For decades, endurance athletes have relied on caffeine as a performance aid. They claimed that a pre-workout cup of coffee helped them to push themselves harder and for longer periods of time.
And along the way, science has backed up that belief:
- In 1979, scientists found that caffeine helped cyclists improve their performance by 7% during a 2 hour workout.
- In 1991, cyclists dosed with 9mg of caffeine per kg of bodyweight were able to increase their endurance by 51%
- In 1995, cyclists performing high intensity circuits were able to improve their endurance by 29% with a dose of 5.5mg of caffeine per kg of body mass.
Pretty good, right? The only problem is that no one really knew why caffeine improved athletic performance…until now.
Researcher (and cycling geek) Dr. Robert Motl has spent the last 7 years considering the relationship between physical activity and caffeine. Today, he has a much better understanding of why that cuppa Joe he used to consume before distance training and competing enhanced his cycling ability.
- Early in his research, he became aware that “caffeine works on the adenosine neuromodulatory system in the brain and spinal cord, and this system is heavily involved in nociception and pain processing.”
- Since Motl knew caffeine blocks adenosine from working, he speculated that it could reduce pain.
- A number of studies by Dr. Motl support that conclusion, including investigations considering such variables as exercise intensity, dose of caffeine, anxiety sensitivity and gender.
The good doctors latest study “looks at the effects of caffeine on muscle pain during high-intensity exercise as a function of habitual caffeine use,” he said. “No one has examined that before”.
And what did they find?
- Caffeine reduces pain during exercise.
- Less pain means you can work harder.
- Less pain means you can work longer.
The study’s 25 participants were fit, college-aged males divided into two distinct groups:
- Subjects whose everyday caffeine consumption was extremely low to non-existent,
- And those with an average caffeine intake of about 400 milligrams a day, the equivalent of three to four cups of coffee.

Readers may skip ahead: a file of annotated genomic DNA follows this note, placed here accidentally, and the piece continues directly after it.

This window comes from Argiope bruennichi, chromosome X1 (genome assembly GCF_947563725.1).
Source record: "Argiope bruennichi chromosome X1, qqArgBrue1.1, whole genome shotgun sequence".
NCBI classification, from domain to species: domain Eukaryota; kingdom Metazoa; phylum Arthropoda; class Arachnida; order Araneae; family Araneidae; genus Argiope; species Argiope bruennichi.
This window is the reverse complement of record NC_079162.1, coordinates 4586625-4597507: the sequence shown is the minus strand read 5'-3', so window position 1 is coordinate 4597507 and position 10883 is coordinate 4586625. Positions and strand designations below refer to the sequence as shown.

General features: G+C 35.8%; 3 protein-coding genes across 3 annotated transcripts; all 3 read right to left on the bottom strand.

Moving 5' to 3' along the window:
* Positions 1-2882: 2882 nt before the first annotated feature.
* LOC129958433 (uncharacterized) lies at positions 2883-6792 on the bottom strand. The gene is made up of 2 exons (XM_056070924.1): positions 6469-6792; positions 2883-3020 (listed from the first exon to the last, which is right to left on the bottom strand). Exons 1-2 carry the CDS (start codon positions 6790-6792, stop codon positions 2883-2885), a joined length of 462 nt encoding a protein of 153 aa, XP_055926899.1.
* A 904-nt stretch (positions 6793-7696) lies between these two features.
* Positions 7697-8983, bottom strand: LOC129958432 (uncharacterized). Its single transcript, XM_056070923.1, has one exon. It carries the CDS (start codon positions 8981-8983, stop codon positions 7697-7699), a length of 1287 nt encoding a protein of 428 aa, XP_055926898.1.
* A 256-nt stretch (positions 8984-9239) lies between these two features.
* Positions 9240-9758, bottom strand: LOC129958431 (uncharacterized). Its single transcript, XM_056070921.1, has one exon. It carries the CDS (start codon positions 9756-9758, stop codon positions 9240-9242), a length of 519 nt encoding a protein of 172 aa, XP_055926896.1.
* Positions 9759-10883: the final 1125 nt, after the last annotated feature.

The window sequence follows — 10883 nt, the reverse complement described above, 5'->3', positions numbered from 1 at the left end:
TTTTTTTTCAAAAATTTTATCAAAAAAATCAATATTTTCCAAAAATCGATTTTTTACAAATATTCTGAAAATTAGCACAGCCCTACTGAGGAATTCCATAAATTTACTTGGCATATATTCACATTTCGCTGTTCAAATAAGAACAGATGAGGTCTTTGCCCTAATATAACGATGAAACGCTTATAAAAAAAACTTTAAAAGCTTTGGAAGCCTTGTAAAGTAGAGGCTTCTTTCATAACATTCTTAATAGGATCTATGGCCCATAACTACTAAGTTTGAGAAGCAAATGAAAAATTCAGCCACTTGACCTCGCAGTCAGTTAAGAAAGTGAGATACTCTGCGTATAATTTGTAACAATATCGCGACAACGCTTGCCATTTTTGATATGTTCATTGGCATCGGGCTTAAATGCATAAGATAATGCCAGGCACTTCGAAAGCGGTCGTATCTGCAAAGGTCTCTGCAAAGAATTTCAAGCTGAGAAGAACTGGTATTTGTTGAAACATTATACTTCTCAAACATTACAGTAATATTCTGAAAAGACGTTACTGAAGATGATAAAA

After testing their baseline aerobic fitness, Dr. Motl tortured his subjects with two monitored high-intensity, 30-minute exercise sessions.
- An hour prior to each session, cyclists – who had been instructed not to consume caffeine during the prior 24-hour period – were given a pill.
- On one occasion, it contained a dose of caffeine measuring 5 milligrams per kilogram of body weight (equivalent to two to three cups of coffee); the other time, they received a placebo.
- During both exercise periods, subjects’ perceptions of quadriceps muscle pain was recorded at regular intervals, along with data on oxygen consumption, heart rate and work rate.
Obviously the most important result was that caffeine reduced the pain of intense physical activity. But Dr. Motl also found that when it came to the reduction of pain, “caffeine tolerance doesn’t matter”. Caffeine-junkies and the herbal tea drinkers received the same pain reducing benefit from their little caffeine pill.
So, what now?
Dr. Motl wants to see what effect caffeine’s pain-reducing abilities has on sport performance.
“We’ve shown that caffeine reduces pain reliably, consistently during cycling, across different intensities, across different people, different characteristics. But does that reduction in pain translate into an improvement in sport performance?”
Interesting question for sure, but I am way to impatient to wait for science to catch up to real life. If you’re like me, check out this list of caffeine based beverages and let’s get physical.
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